Posted by Jonathan Maus (Publisher/Editor) on May 11th, 2007 at 10:08 am
From L to R: Dat Nguyen, Steve Upchurch,
Tomas Quinones, Steve Kirkendall, Kirsty Hall.
File photo: 5/10/07
Cyclists made their voices heard in front of the Mayor and four City Commissioners at the Community Budget Hearing last night.
A week or so ago, with funding for the Bike Master Plan hanging in the balance, this hearing was pegged as a major priority for the bike community. But once funding for the Plan was restored, it seemed like the wind left the sails.
Even though their wasn't as much energy for this event as initially planned, cyclists still had a very memorable presence and left a lasting impression on Mayor Potter and Commissioners Sten, Saltzmann, and Leonard.
They heard loud and clear that even though the bike community is grateful for the reinstatement of funding for the Master Plan, serious concerns remain about a lack of funding for key bicycle safety projects still not included in proposed budget (the Mayor only funded half the requested amount).
Before the hearing -- armed with a list of projects that still need funding -- the cyclists held a debriefing session and received guidance on how to testify from BTA lobbyist Scott Bricker.
Before the hearing got underway, I got the opportunity to talk with Mayor Potter. We had a good conversation. He made it clear that they funded the Bike Master Plan because they "found some money" and we agreed that both the bike community and his office learned important lessons from the situation.
I also brought up the ongoing issue of enforcement. I said their are serious concerns in the community and that we need to find a way to have both sides understand each other better. I told him about the challenging role I've tried to play in the equation (presenting both the cops and cyclists point-of-view), but that it is becoming increasingly difficult to explain the Traffic Division's practices. He definitely heard me and seemed concerned. With oversight of the Police Bureau, I hope the Mayor can help us move this issue forward.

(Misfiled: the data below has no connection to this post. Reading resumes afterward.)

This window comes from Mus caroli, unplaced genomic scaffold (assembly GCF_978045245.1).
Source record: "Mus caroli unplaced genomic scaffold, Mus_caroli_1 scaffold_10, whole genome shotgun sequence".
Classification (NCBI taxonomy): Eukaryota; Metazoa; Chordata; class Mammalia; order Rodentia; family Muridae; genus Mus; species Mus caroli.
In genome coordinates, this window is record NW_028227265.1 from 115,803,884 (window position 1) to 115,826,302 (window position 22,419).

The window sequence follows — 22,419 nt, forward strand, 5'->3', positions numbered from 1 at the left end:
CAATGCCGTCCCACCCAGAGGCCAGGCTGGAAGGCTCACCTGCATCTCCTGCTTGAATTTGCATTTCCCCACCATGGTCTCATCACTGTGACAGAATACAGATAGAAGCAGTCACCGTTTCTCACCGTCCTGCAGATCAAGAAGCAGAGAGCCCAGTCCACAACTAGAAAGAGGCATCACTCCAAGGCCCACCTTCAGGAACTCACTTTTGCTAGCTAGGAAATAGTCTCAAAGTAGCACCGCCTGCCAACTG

I didn't want to take too much of his time, so I quickly mentioned my ride with Commissioner Leonard and that I'd love to have him join me for a ride some time. He said he's a "fair weather rider" and that he'll be traveling in the next few weeks, but that he'd try to make it happen.
On to the testimony.
Scott Bricker was first to the mic. He admitted to the Mayor and Commissioners that the BTA could have done a better job informing them about the bicycling issues,
"We have not done a good enough job telling our story. Bicycling is changing, transportation is changing. Cyclists are innovators, but we need new strategies to get the orange people (the interested but concerned that don't yet ride), and that’s where the Bike Master Plan comes in."
In addition to testifying, Bricker also got in some quality time with Mayor Potter:
Also testifying were first-timers Dat Nguyen, Tomas Quinones, and Steve Upchurch.
For Quinones, Portland is a far cry from his native town of Detroit Michigan. He moved to Portland two years ago and told the panel that while Portland is much better than Detroit there's still "room to grow."
Steve Upchurch just moved to Portland in February, and used his three minutes to share his concern for safe cycling,
"Some of the things that are not funded could be where the next bad accident occurs. I moved here for the incredible bikeability of this city and I want to see that continue."
A need to improve the safety of cycling was a recurring theme on the night. PDOT employee Kirsty Hall, who spearheads the city's Senior Cyclist Program left a great impression on the panel with her points about giving seniors more, and safer, access to the city using bicycles.
Dan Lerch-Walters, a citizen activist who does a lot of work with the Sullivan's Gulch neighborhood asked the panel to look toward the future and think about what Portland would look like without cars,
"Bicycle transportation is so important for our future...we are at a crossroads. We can’t plan the future by what we’ve seen in the past...in Mexico City they have a new program to encourage people to give driving in the city once a week. What would downtown Portland look like if we tried something like that?"
In the end, bicycle issues and cyclists made a big impact at the hearing. It was especially exciting to see people testify for the first time. It can be a pretty nerve-wracking experience, but everyone did an excellent job.
We can all play a part in educating City Hall about bicycle-related issues. Our elected officials need to hear the story of bicycles told by as many perspectives as possible. Next year I hope we all take a much more proactive role in the budget process.
If you'd like to offer your feedback on the budget, the Office of Management and Finance is accepting comments online until May 14th.Email This Post Possibly related posts